Viktor Ilyukhin, the chairman of the National Security committee in Russia's parliament, has documented an August 1998 scheme that siphoned a $4.8 billion payment made to the Russian government by the International Monetary Fund, the sister organization of the World Bank. In a letter to Russia's federal prosecutor dated March 23, 1999, obtained by Reader's Digest, Ilyukhin laid out in detail how the funds were transferred from New York to Australia, to London and back to New York over a three day period, before they wound up in private accounts in Lausanne, Switzerland and were "used to bankroll the luxurious way of life of the Russian oligarchs."
Treasury Secretary Robert Rubin laconically confirmed Ilyukhin's allegations in Congressional testimony on March 18, 1999, saying that much of the $4.8 billion sent to Russia the previous August "may have been siphoned off improperly."
The Bank's massive commitment to Communist China - more than $31 billion since 1981 - is just as troubling. Over the past three years, the Bank has lent China nearly $3 billion per year, or nearly 15 percent of the total new loans, much of it at zero percent interest.
But many of these loans have been controversial because they have supported prison labor camps, forced population transfers to Tibet, or companies owned by the People's Liberation Army that masqueraded as entrepreneurial projects.. Ablajan Baret served once as a deputy commander of the Xinkiang Production and Construction Corp., a People's Liberation Army seed processing plant financed by a zero-interest World Bank loan in Chinese Turkestan, and now lives in the United States. He recalls meeting with a World Bank inspection team in 1991. "The World Bank provided our militia unit with seed, fertilizer, and farm equipment," Baret says. "But our real job was to police Muslim dissidents.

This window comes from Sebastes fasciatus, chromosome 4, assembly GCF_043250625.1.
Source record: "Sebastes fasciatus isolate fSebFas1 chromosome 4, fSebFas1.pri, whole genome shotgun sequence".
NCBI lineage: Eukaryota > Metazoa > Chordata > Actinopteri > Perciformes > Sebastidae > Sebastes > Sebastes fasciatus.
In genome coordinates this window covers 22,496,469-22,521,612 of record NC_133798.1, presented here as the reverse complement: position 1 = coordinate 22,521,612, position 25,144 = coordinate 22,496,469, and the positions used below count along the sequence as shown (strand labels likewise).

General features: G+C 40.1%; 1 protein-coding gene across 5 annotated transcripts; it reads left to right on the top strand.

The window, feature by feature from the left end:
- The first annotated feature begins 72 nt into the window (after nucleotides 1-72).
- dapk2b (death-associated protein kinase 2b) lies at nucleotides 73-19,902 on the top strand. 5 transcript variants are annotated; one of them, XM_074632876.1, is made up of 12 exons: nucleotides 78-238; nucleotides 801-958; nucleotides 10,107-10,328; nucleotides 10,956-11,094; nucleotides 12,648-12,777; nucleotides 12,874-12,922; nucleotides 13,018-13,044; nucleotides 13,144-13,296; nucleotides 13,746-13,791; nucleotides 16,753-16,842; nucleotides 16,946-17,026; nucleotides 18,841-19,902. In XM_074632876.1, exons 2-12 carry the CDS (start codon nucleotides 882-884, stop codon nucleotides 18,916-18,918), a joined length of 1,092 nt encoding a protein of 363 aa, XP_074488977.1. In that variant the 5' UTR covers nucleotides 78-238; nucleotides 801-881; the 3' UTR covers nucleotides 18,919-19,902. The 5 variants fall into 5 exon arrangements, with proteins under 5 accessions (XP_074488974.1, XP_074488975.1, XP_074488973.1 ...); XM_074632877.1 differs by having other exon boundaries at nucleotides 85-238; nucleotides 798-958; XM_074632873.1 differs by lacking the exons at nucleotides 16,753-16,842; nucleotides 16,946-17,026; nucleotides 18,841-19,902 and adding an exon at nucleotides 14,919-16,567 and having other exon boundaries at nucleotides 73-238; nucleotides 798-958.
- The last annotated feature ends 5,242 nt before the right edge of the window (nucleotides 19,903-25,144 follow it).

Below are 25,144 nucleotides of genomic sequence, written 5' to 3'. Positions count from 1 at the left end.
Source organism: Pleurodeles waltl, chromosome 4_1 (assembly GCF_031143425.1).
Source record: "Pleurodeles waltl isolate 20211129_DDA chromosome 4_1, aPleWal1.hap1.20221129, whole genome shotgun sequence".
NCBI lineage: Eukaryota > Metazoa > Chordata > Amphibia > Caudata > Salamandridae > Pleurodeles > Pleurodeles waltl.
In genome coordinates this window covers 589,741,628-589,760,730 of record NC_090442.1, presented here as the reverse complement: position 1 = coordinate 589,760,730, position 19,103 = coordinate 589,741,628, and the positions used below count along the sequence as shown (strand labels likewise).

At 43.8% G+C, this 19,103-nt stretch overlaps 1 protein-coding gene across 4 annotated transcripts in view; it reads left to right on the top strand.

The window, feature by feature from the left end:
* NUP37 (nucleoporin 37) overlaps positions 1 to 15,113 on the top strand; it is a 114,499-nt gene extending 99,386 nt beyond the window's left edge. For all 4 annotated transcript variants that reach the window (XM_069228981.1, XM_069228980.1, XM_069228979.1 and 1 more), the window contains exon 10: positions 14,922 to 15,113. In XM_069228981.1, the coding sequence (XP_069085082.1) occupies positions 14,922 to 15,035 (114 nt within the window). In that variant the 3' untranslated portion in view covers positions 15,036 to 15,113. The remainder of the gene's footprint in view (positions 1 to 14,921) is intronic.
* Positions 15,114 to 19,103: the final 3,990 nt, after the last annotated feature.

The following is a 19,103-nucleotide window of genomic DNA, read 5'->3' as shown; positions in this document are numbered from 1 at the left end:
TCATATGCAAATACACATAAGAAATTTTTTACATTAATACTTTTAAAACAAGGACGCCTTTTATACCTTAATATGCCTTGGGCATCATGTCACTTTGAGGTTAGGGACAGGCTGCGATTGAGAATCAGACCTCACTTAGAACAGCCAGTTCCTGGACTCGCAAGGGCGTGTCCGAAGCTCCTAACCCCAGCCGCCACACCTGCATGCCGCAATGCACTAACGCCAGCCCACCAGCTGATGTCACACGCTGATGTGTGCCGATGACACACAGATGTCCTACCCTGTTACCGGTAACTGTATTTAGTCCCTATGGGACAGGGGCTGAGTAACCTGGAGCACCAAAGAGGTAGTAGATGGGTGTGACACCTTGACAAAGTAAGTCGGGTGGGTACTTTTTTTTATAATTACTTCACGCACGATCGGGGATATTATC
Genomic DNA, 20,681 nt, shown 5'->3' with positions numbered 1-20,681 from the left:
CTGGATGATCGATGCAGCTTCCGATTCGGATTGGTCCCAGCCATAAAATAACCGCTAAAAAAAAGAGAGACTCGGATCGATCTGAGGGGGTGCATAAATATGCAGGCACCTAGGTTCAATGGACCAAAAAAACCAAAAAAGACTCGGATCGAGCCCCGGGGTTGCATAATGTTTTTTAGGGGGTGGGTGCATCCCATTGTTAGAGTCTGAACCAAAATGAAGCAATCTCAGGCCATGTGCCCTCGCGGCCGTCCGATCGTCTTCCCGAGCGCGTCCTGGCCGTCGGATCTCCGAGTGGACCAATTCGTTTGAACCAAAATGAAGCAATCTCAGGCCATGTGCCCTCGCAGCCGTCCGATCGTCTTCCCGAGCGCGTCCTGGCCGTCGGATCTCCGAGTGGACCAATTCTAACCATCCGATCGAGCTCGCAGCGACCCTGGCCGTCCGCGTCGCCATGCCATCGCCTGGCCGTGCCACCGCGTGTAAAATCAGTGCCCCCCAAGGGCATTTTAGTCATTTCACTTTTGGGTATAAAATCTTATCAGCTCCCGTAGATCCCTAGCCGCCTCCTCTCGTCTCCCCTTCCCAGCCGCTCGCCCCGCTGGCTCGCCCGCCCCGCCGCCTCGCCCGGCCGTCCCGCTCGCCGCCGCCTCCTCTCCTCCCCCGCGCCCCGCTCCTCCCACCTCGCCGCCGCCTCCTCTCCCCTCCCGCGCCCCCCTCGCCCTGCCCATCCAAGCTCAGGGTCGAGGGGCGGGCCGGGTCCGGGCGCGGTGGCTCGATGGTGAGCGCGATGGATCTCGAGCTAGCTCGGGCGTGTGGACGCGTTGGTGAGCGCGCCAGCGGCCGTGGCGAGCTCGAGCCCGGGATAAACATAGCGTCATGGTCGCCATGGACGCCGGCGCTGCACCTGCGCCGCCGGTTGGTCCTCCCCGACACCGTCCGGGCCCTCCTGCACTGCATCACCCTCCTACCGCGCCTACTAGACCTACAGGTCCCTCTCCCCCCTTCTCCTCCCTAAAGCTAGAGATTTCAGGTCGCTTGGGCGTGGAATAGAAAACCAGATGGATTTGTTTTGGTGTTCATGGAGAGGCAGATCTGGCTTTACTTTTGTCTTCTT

Party officials gave Baret and his men explicit instructions how to receive the important visitors form the World Bank. "We were ordered not to wear militia uniforms, not to betray our identities as members of the communist party," Baret remembers. "We were told only to express our gratitude to the World Bank."
The conservative Heritage Foundation in Washington has released a study of 68 developing countries that have been receiving massive infusions of World Bank loans. The study found that 39 of those countries had only increased their Gross National Product by an average one percent per year from 1970 through 1997. In twenty countries, the economy had actually shrunk, despite World Bank support.
"Development aid does not help," says Heritage Foundation researcher Brett Schaifer. "What helps is economic freedom." Countries that have laws that protect investment, and ensure at least a minimum of financial accountability, do much better than countries that don't. "If you don't have economic freedom, no amount of development aid will stimulate growth," Schaifer argues. "If you do have economic freedom, then you don't need the money."
Concern over IMF and World Bank performance prompted Congress to appoint a bipartisan commission to suggest a package of reforms. The commission, headed by economist Allan Meltzer, made its recommendations on March 9: debt relief for the poorest of the poor, no more loans to relatively prosperous countries such as Communist China or Russia, and an end to long-term currency support.
While these are serious proposals, it is simply too late for yet another round of reform at the World Bank and the IMF. Congress should wake up to the fact that these institutions are dinosaurs left over from the Cold War. Instead of keeping them on life support, the U.S. should use its contributions to directly finance and manage development projects in the world's poorest countries, where it will do the most good.
Mr. Timmerman is a contributing editor at Reader's Digest magazine.